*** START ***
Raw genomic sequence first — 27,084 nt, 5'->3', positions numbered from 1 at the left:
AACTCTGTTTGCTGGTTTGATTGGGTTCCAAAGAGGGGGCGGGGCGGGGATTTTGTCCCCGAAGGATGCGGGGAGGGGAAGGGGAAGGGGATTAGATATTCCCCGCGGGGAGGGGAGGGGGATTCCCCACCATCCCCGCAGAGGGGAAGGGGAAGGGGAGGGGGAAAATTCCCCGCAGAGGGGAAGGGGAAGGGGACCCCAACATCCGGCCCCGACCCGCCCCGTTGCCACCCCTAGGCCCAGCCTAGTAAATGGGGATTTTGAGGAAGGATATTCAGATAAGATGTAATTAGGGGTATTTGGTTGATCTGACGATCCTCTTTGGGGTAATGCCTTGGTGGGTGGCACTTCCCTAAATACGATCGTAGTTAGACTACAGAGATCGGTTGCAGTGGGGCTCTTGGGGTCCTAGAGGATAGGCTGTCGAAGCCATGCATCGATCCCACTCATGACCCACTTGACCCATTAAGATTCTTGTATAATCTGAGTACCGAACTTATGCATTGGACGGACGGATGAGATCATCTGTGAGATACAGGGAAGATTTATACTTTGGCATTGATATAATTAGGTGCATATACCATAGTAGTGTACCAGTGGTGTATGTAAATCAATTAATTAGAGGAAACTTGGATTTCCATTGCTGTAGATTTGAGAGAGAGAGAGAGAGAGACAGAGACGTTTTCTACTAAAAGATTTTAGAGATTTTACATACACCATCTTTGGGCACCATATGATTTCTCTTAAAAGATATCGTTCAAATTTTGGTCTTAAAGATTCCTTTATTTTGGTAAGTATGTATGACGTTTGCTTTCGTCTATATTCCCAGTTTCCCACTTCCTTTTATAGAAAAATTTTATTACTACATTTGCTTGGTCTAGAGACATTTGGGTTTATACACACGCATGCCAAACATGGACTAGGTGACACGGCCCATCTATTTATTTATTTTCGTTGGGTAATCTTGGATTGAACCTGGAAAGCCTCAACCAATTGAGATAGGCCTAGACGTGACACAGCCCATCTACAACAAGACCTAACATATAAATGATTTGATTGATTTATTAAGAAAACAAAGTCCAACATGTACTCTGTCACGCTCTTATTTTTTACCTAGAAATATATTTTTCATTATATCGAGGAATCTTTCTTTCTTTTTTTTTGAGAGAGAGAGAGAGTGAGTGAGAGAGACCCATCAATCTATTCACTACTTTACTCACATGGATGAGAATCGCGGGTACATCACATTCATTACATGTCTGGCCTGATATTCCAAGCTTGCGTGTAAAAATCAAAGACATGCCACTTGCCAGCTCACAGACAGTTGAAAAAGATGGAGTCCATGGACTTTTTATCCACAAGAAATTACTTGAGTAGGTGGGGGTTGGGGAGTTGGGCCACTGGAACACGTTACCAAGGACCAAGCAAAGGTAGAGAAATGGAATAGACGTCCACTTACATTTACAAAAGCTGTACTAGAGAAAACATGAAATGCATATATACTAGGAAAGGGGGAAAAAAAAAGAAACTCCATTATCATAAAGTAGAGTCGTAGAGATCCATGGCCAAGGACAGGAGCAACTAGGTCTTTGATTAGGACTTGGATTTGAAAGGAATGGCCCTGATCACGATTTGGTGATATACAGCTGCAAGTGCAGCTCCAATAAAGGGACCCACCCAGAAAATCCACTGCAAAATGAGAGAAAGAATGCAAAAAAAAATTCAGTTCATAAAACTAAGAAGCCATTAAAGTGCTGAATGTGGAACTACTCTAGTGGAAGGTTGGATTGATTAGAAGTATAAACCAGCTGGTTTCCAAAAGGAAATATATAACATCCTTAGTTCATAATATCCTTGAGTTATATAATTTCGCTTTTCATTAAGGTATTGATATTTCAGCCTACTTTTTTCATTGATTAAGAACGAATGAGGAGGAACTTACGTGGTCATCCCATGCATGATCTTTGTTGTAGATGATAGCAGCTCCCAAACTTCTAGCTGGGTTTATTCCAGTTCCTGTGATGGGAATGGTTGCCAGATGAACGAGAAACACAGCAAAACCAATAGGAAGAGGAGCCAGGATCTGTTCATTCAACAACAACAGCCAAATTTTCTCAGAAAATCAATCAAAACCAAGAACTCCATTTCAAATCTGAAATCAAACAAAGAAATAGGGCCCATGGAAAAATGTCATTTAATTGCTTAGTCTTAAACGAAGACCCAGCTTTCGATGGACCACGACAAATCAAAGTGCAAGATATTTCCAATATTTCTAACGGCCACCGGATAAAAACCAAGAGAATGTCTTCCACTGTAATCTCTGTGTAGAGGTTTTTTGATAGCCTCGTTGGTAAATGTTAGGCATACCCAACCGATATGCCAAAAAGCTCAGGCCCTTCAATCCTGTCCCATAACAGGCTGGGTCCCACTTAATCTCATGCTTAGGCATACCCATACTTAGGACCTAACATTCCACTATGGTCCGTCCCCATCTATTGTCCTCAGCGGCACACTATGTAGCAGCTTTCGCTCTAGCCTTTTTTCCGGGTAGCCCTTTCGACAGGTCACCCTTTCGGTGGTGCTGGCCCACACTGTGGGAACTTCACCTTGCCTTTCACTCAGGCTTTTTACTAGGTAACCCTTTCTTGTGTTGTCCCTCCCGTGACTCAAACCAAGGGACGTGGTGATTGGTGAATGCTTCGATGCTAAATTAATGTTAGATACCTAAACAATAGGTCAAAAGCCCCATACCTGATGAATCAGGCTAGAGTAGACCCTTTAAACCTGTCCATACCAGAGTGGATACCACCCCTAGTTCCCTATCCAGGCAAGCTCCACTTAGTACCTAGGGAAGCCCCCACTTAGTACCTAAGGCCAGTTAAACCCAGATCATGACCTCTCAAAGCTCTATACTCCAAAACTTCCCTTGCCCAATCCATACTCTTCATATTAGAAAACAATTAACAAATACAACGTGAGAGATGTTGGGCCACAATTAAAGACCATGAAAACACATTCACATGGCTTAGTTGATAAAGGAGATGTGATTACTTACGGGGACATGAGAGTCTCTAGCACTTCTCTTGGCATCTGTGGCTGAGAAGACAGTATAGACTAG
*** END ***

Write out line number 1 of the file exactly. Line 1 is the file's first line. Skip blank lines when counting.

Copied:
Raw genomic sequence first — 27,084 nt, 5'->3', positions numbered from 1 at the left: